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Doctor Who: Planet of the Dead (2009)
A last bit of fun before the serious work begins
Planet of the Dead is a fun episode. Anyone coming into it expecting something as profound as Journey's End is going to be disappointed, but as an Eastertime special, it's fun and worth watching. David Tennant, nearly a year after last portraying the Doctor (and having spent months playing Hamlet in the meantime) slips easily back into the role, and Michelle Ryan is a lot of fun as cat burglar-turned-companion Lady Christina. I disagree that she's just a clone of Jenny. the Doctor's Daughter. In fact she's her own remarkable character, and possibly the closest the revived series has seen to Romana (a classic companion of old). There were rumors that Lady Christina might actually turn out to be a Time Lord but this isn't the case (though there's a tongue-in-cheek line of dialogue probably aimed at those wishful thinkers). Fortunately her character doesn't follow in the footsteps of Kylie Minogue's ill-fated wanna-be companion in Voyage of the Damned, suggesting we might see her again.
The reaction to this episode by so-called fans who seem to expect every episode to be groundbreaking, and forgetting this is supposed to be a fun SF series aimed at families, suggests Russell T Davies and Tennant are leaving at a good time as clearly the fanbase has tired of them, just as Trekkies tired of the production team behind Star Trek. The new production regime and new Doctor will, in turn, have the fanbase turn against them in a few years too. As far as I'm concerned, however, Davies and Tennant have rarely made a misstep.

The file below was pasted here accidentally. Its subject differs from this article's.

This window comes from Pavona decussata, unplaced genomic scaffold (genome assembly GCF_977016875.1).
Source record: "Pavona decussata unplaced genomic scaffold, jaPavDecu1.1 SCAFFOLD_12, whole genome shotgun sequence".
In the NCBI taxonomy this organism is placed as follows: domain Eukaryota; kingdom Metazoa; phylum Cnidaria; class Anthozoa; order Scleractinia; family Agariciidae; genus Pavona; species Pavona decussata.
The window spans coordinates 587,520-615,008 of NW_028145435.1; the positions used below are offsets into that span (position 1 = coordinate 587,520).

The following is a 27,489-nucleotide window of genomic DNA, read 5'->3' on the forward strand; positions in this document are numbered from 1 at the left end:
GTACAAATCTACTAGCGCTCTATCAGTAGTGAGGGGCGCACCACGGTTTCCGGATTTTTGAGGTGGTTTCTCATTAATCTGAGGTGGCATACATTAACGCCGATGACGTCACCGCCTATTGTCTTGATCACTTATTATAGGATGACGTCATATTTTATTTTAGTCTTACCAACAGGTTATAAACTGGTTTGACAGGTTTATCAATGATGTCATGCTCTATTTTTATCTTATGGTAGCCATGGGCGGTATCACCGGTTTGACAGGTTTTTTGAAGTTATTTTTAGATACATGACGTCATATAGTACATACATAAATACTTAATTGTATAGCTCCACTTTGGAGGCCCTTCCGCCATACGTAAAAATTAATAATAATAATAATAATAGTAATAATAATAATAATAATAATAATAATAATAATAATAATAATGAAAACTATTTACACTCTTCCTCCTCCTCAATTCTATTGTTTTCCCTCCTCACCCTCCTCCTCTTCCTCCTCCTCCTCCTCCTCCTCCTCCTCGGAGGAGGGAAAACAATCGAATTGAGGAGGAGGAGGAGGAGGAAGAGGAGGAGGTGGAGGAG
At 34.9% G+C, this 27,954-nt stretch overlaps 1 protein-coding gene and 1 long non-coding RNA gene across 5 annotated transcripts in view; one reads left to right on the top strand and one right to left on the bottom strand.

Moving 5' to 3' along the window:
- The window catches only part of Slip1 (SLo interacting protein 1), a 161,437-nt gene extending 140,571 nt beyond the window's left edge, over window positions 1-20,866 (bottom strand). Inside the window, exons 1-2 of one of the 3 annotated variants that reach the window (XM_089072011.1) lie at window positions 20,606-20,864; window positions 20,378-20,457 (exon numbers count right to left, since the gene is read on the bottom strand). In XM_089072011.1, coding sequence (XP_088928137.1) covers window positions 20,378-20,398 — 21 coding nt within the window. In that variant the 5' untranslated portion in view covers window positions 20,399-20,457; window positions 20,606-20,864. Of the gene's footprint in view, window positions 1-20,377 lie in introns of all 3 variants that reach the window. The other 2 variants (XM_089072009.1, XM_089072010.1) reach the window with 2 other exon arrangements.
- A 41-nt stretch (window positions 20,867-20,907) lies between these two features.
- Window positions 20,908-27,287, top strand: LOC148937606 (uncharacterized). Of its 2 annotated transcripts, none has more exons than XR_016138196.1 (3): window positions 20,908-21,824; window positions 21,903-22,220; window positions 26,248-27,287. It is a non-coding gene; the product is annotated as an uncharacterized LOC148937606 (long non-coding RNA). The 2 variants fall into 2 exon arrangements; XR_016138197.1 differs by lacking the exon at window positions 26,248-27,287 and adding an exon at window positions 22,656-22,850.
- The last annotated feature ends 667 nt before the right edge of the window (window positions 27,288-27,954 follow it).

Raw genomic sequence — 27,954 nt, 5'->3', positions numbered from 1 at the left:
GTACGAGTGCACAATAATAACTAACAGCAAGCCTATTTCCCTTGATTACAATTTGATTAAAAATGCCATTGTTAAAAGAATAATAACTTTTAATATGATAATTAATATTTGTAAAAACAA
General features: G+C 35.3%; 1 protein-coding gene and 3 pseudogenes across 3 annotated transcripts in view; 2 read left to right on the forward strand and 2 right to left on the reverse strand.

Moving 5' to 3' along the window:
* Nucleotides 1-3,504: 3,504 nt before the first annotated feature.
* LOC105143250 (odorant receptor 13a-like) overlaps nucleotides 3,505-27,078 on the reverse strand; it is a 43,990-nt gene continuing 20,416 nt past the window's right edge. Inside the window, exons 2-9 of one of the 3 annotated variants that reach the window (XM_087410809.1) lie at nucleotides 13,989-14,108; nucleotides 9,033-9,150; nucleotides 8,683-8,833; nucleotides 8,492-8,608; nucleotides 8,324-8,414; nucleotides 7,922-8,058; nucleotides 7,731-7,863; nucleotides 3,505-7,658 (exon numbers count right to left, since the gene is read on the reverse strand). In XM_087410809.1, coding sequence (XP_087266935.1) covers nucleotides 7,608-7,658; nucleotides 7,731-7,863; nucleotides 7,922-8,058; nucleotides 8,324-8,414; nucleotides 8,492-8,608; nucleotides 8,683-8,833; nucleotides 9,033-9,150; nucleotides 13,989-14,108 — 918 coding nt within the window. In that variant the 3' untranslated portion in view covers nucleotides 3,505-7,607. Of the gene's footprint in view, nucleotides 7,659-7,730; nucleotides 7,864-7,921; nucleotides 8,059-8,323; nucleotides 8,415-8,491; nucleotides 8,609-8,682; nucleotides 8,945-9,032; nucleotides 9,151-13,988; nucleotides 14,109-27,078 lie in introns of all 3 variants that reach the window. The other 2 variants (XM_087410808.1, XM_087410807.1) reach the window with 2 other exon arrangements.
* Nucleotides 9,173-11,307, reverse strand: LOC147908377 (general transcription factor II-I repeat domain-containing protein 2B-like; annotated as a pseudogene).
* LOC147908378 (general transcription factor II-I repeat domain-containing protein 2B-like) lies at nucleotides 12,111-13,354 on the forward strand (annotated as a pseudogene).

The only element of his special I didn't like was Lee Evans' walking cartoon of a character, Dr. Malcolm. He plays it almost like a send-up, and that's not how Doctor Who works. Yes, it's a show about giant flies and giant swarming metal insects, but the actors play it straight, which is why it works. Still, he does get in a few great lines as well as a terrific shout out to another UK science fiction icon.
Planet of the Dead is a "fun romp" as they used to say, which ends with some rather sombre predictions of things to come. In an interview with Doctor Who Confidential, Davies indicated that this was the last chance for the Doctor to have fun before the run-up to his regeneration begins (indeed the preview for next special, The Waters of Mars, which plays at the end of Planet of the Dead, shows a rather dark episode ahead). As such, Planet of the Dead does the job.
Wonder Woman (2009)
Surprisingly violent - superheroes meets Alias